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As Manny the woolly mammoth and his pals Diego, Sid, and Sprat trudge through the harsh chill (of criticism) descending upon Ice Age 2, don't forget you have the option to experience a similar drama outside the movie theatre, minus the popcorn and Junior Mints.
Wisconsin's fabulous Ice Age Trail will take you back more than 10,000 years, to a time when the immense glaciers that periodically covered parts of North America began once again to melt and recede. The trail generally follows the last stopping point, or terminal edge, of the most recent glacial advance.
Previous glaciers had extended further south into the Midwest, and of course many other glaciers made their marks elsewhere in the world – but few glaciers left behind as much conspicuous evidence of their presence as the last one did in Wisconsin. Here the great shifting ice sheets reshaped the landscape into specific, recognizable forms like moraines – ridges of sand, silt, rocks and boulders released when ice melted at the edges of the glaciers – and kettles, or lakes formed when blocks of ice detached from the glacier were buried in debris, and later melted. The flowing ice gouged and scraped the bedrock, leaving striations in the stone, and depositing elongated hills of glacial debris called drumlins. (FYI: Wisconsin's State Capitol is perched on one of these.) Bedrock striations and the drumlins' long axis indicate the direction the ice flowed.
Here's an abbreviated glimpse of the route. The trail's eastern head lies within Potawatomi State Park on Green Bay. It follows the crests of eskers (long, narrow ridges of coarse gravel deposited by streams flowing in melting glaciers), heads south through the lovely hills and valleys of Kettle Moraine State Forest, and tracks the terminal moraine in Dane County.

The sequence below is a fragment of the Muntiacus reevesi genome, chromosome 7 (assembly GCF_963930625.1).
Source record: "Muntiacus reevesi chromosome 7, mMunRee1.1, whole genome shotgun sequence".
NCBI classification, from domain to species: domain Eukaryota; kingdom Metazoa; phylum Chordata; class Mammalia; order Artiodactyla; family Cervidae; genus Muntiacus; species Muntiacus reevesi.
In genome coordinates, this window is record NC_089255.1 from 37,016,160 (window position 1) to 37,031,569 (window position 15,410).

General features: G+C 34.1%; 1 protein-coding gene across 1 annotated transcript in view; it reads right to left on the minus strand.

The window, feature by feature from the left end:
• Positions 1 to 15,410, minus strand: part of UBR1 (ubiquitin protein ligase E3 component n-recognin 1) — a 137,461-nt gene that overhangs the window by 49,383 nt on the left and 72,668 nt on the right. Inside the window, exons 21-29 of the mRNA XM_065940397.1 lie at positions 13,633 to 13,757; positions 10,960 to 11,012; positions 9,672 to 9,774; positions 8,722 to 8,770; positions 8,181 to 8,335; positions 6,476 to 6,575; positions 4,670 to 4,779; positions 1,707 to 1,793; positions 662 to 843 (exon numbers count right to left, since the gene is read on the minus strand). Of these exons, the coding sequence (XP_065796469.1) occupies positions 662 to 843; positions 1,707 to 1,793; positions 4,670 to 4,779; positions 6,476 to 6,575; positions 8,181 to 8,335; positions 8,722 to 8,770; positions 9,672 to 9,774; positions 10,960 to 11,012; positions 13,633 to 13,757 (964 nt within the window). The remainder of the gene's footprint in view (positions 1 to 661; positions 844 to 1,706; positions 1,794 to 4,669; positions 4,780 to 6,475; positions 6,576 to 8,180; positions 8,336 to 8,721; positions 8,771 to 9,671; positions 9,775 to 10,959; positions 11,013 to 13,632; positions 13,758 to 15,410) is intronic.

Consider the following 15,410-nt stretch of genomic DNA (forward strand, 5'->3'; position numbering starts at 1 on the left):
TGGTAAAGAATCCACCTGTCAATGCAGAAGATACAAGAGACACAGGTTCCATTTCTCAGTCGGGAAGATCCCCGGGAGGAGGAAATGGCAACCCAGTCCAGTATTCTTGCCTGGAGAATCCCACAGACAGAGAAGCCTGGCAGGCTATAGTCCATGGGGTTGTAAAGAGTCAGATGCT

The trail divides just north of Devil's Lake State Park in Baraboo. The western branch passes the Dells of the Wisconsin River, formed by glacial meltwater, and crosses the flat bed of glacial Lake Wisconsin. The eastern branch follows the moraines through Columbia and Marquette counties, and rejoins the western branch in the Chaffee Creek Fishery Area.
The trail continues north to Langlade County, an area rich in glacial lakes and bogs. In Lincoln County, you'll hit the high point of the trail – 1,875 feet – on Lookout Mountain, followed by a rugged segment in the Chequamegon National Forest in Taylor County.
The trail crosses the high quartzite shoulder of the Blue Hills in Rusk County, winds through the dairy country of Barron and Polk counties, and reaches its western end in the Interstate State Park Ice Age Reserve Unit and the spectacular gorges at the Dalles of the St. Croix River.
When it is complete, the Ice Age Trail will meander across more than a thousand miles of Wisconsin's glacial landscape. Today about 640 miles of the trail are open for use. Hikers can find food and accommodations in the small communities and towns near the trail.
Whether you have a spare afternoon for a stroll or a full week to wander, take time for a late-summer trek on the Ice Age Trail. Experiencing the glaciers' handiwork at close range is bound to keep you cool. And nowhere else in the world do rushing streams and quiet lakes, the bogs and marshes, the broad oak openings, the hills forested in maple and birch speak so eloquently of their icy origins.